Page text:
Character Analysis of Ma Joad

By Jillian Little


One of the main traits Ma Joad exemplifies in The Grapes of Wrath by John Steinbeck, is her unwavering generosity. Although taking care of the family is always her first priority, even when she has practically nothing more to give, Ma Joad finds a way to share what little she has. One example of the many instances where Ma Joad shows her exuberant generosity is in chapter twenty, when hungry children are lured to her by the scent of the stew she is cooking. Ma Joad tells them,"I'm a-gonna set this here kettle out, an' you'll all get a little tas', but it ain't gonna do you no good. I can't he'p it. Can't keep it from you," (Steinbeck 258). The Joads are barely able to provide for themselves at this point and are in no way in a position where they can be sharing their food with others, but this doesn't stop Ma Joad. She can't help but give the children whatever she can manage. Ma also proves her generosity in chapter eighteen, when she offers money to Mr. Wilson. Steinbeck says, "Ma took the two bills from Pa's hand. She folded them neatly and put them on the ground and placed the pork pan over them. 'That's where they'll be,' she said. 'If you don' get 'em, somebody else will,'" (Steinbeck 220). After this transaction the family only has forty dollars left, and still need to get a job and find a place to stay. They will probably need every last cent they have, but that doesn't stop Ma Joad from sparing a few dollars for Mr. Wilson. The generosity she displays helps to further stress the importance of the theme of poor people helping each other in The Grapes of Wrath.
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Another trait that makes Ma Joad so important in the story is her strength. "She seemed to know, to accept, to welcome her position, the citadel of the family, the strong place that could not be taken. And since Tom and the children could not know hurt or fear unless she acknowledged hurt and fear, she has practiced denying them in herself," (Steinbeck 74). This quote how shows how Ma Joad is the pillar of strength for the Joad family. She never allows herself to crumble, because if she did the rest of her family would crumble along with her. Her strength in the hardest of times allows the family to remain calm and keep moving forward. An example of this is when Granma dies in chapter eighteen. Ma Joad is originally the only one who knows of Granma's passing, and has to suffer with this knowledge privately, as she lays with the corpse all night in the truck so that the family will be able to cross into California. She also doesn't let Tom touch her when she shares the news of Granma's death with the family. She says, "Don' touch me. I'll hol' up if you don' touch me. That'd get me," (Steinbeck 229). Although Ma Joad is feeling upset at the loss of Granma, she will not allow herself to be visibly emotional because she knows that she must stay strong so that the family does not crumble. Ma also uses her strength to protect her family from outside forces of harm. In chapter eighteen when a rude police officer threatens to "run them in" and insults her family, Ma Joad almost throws an iron skillet at him out of fierce protectiveness for her family. Again, in chapter twenty two when a crazy woman is upsetting Rose of Sharon by telling her that she will lose the baby if she sins, Ma ushers the woman away from Rose of Sharon and makes sure she won't be bothering her again. No matter how bad circumstances become, Ma Joad remains strong and keeps herself together for the sake of the family. Without her, the Joads would not have been able to endure such trying times.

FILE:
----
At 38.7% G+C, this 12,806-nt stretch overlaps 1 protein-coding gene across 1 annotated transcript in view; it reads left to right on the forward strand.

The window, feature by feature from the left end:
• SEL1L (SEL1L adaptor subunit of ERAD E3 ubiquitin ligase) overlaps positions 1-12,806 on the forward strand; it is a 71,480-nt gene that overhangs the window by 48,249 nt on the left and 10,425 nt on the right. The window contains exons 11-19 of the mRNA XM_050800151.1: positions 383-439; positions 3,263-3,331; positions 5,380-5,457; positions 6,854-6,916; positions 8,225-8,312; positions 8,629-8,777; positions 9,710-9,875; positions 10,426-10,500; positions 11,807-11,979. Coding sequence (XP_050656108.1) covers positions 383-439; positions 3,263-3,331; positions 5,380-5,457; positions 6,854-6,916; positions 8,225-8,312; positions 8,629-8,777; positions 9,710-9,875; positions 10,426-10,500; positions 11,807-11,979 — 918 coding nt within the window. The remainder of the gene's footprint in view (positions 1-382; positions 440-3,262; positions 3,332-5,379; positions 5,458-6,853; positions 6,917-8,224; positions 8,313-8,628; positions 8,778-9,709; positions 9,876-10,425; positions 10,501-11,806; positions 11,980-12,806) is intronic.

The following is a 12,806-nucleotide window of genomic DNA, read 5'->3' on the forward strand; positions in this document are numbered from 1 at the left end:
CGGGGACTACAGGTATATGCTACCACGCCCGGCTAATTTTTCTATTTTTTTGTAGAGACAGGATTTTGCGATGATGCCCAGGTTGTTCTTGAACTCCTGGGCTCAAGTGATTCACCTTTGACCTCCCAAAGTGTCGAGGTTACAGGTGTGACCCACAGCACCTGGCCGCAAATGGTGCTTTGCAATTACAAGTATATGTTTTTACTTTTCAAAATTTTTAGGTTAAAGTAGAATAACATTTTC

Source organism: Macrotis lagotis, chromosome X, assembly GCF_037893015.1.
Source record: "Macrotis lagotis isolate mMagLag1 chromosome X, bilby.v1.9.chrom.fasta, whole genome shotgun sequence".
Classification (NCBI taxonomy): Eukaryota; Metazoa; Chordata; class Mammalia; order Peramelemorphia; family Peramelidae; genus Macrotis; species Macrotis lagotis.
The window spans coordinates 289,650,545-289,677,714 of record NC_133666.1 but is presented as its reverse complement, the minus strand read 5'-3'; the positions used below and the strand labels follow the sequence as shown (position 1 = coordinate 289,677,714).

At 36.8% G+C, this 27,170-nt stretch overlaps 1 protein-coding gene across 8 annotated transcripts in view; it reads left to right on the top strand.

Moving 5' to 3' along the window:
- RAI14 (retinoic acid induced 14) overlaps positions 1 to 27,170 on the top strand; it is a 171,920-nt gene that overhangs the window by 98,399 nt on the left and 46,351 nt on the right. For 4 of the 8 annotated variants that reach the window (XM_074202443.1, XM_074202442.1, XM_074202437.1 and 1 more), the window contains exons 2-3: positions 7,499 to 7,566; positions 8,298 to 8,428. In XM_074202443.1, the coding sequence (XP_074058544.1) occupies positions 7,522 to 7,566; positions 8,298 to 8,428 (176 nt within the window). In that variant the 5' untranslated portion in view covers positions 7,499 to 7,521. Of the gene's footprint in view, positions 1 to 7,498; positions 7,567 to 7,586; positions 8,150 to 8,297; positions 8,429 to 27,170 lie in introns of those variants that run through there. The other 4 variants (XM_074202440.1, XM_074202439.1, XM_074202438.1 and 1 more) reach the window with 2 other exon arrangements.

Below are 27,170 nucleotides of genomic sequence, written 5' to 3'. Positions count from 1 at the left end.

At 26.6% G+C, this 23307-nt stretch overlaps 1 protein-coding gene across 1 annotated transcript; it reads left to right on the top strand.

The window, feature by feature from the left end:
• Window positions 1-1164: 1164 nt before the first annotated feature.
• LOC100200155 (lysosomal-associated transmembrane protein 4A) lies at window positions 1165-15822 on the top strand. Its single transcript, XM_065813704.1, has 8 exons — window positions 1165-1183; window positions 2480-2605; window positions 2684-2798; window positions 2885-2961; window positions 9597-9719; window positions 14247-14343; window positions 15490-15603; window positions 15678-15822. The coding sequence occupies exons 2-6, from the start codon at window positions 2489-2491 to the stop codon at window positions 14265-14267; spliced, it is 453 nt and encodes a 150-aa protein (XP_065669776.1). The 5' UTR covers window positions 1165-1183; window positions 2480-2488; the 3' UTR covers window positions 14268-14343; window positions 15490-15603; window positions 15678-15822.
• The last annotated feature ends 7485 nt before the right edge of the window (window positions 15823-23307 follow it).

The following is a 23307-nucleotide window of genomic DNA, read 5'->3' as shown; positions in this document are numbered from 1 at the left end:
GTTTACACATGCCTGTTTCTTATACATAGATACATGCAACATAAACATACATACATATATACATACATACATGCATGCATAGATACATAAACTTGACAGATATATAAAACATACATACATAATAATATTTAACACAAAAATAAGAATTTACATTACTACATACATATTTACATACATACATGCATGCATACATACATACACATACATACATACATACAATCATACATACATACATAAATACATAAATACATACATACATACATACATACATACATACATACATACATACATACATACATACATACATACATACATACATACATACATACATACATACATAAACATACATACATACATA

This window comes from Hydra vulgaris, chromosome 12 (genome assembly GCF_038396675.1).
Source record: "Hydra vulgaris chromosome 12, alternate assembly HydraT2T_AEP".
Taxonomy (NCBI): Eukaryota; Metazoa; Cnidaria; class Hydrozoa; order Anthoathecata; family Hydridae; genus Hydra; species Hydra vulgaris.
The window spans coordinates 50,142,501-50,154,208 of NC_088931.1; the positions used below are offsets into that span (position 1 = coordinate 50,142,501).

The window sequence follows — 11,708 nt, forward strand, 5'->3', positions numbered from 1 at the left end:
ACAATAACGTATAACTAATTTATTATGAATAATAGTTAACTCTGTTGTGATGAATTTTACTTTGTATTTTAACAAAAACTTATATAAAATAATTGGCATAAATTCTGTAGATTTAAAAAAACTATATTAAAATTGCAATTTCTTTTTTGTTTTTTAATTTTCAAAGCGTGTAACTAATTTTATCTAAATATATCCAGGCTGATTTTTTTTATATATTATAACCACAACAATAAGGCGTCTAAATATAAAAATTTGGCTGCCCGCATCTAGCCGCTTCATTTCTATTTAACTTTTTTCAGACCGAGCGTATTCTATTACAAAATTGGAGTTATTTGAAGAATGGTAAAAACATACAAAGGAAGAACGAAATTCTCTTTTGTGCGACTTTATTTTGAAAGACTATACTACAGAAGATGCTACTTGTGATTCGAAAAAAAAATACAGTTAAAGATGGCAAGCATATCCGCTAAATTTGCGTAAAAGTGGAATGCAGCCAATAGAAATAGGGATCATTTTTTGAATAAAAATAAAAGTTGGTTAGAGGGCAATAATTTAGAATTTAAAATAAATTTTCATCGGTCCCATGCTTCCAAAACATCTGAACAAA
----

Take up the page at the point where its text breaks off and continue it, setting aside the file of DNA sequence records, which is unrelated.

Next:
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The third main trait that Ma Joad possesses is her phenomenal leadership skills. Before taking the journey to California, Pa Joad was the active leader, although Ma Joad had really been leading the family all along. As the family begins to face hardships on their journey, Ma steps up as the active leader of the family despite gender roles, because she knows her family needs her. Ma Joad is able to make quick decisions and assert herself, while Pa Joad begins to falter and hesitate as times get tough. One Example of when Ma Joad displays her leadership skills is when she hears the news that Ruthie told about who Tom was, while he was in hiding. Steinbeck shows how clear-minded Ma can be when he writes, "Ma brushed the hair on the back of her head gently, and she patted her shoulders. 'Hush,' she said. 'You didn' know,'" (Steinbeck 414). While the rest of the family is enraged and worried about the situation, she is able to stay patient and handle the situation calmly, like a good leader. She shows her leadership skills again while the family is at Weedpatch camp. It is during this time that we see Ma begin to give the orders, and make the big decisions. Ma is also the one who makes the final decision for the family to abandon the boxcar and seek higher ground, which may have saved their lives. If Ma Joad was not such a great leader, the Joads would not know how to handle situations or make the right decisions that Ma so strongly makes.